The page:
Process to prosecute Zuma now moves to KZN

Advocate Abrahams says he considered Zuma’s representations after the Supreme Court set aside the 2009 decision to withdraw charges against him.

Jacob Zuma delivering an address on 14 February 2018 in which he announced his resignation as president of South Africa. Picture: GCIS

PRETORIA – The process to prosecute former president Jacob Zuma now moves to KwaZulu-Natal where he will be summoned to appear in court.

Prosecutions boss Shaun Abrahams announced on Friday that the Zuma’s representation on why he should have his day in court were unsuccessful.

The move follows the supreme court’s ruling last year to set aside the 2009 decision to withdraw charges against Zuma which means the 2007 decision to charge him stands.

Advocate Abrahams says he considered Zuma’s representations after the Supreme Court set aside the 2009 decision to withdraw charges against him.

“The indictment served on Mr Zuma in December 2007 thus stood. Mr Zuma submitted representations to me, Mr Zuma’s representations are unsuccessful.”

Abrahams says the matter is no longer in his hands.

“The Director of Public Prosecution in KwaZulu-Natal will facilitate the necessary processes for Mr Zuma and his co-accused to appear in court.”

The advocate says he notified Zuma of his decision prior to the announcement.

INNOCENT UNTIL PROVEN GUILTY

The African National Congress (ANC) has reacted to the announcement by Abrahams that Zuma will be prosecuted on corruption charges.

The ANC said the former president must be presumed innocent until proven guilty.

The party said it will not drop Zuma from its election campaign program despite him facing corruption charges.

The ANC has previously supported its former president as the Democratic Alliance (DA) pushed for corruption charges against him to be reinstated, saying they would support him until he was proven guilty in a court of law.

Zuma is no longer the leader of the ANC, but he is still active in the party, attending its elections workshops and helping to campaign ahead of the 2019 elections.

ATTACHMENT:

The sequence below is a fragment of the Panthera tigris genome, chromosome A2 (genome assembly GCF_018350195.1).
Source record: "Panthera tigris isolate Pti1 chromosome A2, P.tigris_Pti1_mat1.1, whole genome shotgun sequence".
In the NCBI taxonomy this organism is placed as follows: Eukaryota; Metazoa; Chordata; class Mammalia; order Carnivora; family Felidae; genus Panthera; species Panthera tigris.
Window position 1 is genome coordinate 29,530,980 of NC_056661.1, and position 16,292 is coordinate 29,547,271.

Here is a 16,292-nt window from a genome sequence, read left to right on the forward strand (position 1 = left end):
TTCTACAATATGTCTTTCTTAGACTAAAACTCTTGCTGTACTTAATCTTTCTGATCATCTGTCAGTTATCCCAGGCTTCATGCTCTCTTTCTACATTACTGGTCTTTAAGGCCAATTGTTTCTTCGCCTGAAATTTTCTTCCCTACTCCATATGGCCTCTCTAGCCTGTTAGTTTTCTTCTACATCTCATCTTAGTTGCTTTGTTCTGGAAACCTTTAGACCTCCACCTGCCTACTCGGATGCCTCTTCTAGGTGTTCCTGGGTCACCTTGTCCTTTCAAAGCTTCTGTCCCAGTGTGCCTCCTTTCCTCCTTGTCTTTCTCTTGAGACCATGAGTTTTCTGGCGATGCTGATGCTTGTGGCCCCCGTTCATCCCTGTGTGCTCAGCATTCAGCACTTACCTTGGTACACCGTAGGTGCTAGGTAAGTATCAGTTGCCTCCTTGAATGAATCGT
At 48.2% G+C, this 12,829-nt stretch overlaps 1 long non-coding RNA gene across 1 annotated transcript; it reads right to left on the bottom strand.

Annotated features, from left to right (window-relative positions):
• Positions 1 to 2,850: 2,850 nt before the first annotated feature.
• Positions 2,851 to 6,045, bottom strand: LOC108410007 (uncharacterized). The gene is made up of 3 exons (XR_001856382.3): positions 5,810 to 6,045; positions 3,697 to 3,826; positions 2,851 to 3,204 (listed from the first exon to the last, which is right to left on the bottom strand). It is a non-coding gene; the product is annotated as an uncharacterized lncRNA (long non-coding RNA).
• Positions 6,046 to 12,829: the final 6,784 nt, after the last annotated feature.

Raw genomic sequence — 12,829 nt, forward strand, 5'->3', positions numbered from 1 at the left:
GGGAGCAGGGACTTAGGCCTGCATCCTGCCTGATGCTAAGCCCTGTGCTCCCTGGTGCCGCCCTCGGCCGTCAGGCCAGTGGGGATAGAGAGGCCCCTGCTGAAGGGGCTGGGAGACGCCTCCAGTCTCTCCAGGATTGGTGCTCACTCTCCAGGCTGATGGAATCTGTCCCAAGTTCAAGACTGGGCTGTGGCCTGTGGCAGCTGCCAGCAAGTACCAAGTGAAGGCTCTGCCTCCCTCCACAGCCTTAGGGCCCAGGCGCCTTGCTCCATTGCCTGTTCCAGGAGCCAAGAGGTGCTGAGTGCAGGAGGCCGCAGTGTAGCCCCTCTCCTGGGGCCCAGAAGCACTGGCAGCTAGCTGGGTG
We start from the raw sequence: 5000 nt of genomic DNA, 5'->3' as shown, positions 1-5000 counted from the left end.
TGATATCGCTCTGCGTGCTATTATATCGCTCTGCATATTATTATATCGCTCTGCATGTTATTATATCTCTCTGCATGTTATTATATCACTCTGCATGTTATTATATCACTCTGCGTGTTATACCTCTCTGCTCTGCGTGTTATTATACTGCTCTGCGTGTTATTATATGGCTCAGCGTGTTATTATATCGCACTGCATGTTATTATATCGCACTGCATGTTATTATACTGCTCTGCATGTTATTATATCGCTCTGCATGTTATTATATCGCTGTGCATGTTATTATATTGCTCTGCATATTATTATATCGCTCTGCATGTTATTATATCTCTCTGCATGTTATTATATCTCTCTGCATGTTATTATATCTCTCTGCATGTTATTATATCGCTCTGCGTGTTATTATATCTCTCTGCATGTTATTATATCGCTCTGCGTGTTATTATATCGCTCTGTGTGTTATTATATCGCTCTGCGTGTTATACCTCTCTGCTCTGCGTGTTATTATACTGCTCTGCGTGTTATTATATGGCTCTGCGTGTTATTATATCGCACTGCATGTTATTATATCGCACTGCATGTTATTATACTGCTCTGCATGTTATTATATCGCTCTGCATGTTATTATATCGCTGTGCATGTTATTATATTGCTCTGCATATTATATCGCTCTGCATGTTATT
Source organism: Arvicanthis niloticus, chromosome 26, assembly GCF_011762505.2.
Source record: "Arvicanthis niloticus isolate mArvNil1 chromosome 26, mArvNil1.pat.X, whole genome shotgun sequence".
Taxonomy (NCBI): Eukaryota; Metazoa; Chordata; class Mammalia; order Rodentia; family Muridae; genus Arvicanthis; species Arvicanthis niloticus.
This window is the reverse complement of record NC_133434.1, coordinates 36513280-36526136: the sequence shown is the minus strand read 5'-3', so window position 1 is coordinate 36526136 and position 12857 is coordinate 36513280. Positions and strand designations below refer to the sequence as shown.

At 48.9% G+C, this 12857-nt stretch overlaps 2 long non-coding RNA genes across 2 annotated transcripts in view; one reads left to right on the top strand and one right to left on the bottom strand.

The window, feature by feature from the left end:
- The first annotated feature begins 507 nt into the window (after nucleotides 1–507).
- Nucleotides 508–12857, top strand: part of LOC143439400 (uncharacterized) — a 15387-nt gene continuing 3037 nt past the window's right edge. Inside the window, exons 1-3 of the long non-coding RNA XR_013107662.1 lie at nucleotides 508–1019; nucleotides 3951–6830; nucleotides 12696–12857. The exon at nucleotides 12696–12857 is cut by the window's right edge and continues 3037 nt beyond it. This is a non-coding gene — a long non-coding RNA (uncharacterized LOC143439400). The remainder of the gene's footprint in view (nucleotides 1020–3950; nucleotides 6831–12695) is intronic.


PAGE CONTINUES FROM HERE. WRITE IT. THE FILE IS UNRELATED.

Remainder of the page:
ANC spokesperson Pule Mabe said the party will still use Zuma during campaigns despite him facing charges.

“Mr Zuma is innocent until proven otherwise.”

He said this won’t have an impact on the ANC.

“We’ll be able to use some of the platforms available to him to try and create the clarity required by society.”

The ANC has called on South Africans to afford the NPA space to conduct its work unhindered, saying its former president must be presumed innocent until proven guilty.

HISTORIC DAY

Meanwhile, the Democratic Alliance (DA), which has been pursuing Zuma since he assumed office in 2009 demanding that corruption charges against the former president be reinstated, has described the NPA’s decision as historic.

DA leader Mmusi Maimane said the party is happy that Zuma will finally face the full might of the law.

“It’s a historic day to ensure that there’s accountability effected on Mr Zuma. We now need to ensure that the state does not finance his legal fees, Mr Zuma has his day in court and, ultimately, we must ensure that his charges of racketeering, corruption, money laundering are prosecuted to the full length.”

At the same time, the Economic Freedom Fighters said Zuma’s corruption trial must provide a neutral platform for all matters relating to his charges to be ventilated and ended.

The party said it still wants Abrahams to step down, saying the courts have declared that his appointment was illegitimate.

(Edited by Leeto M Khoza)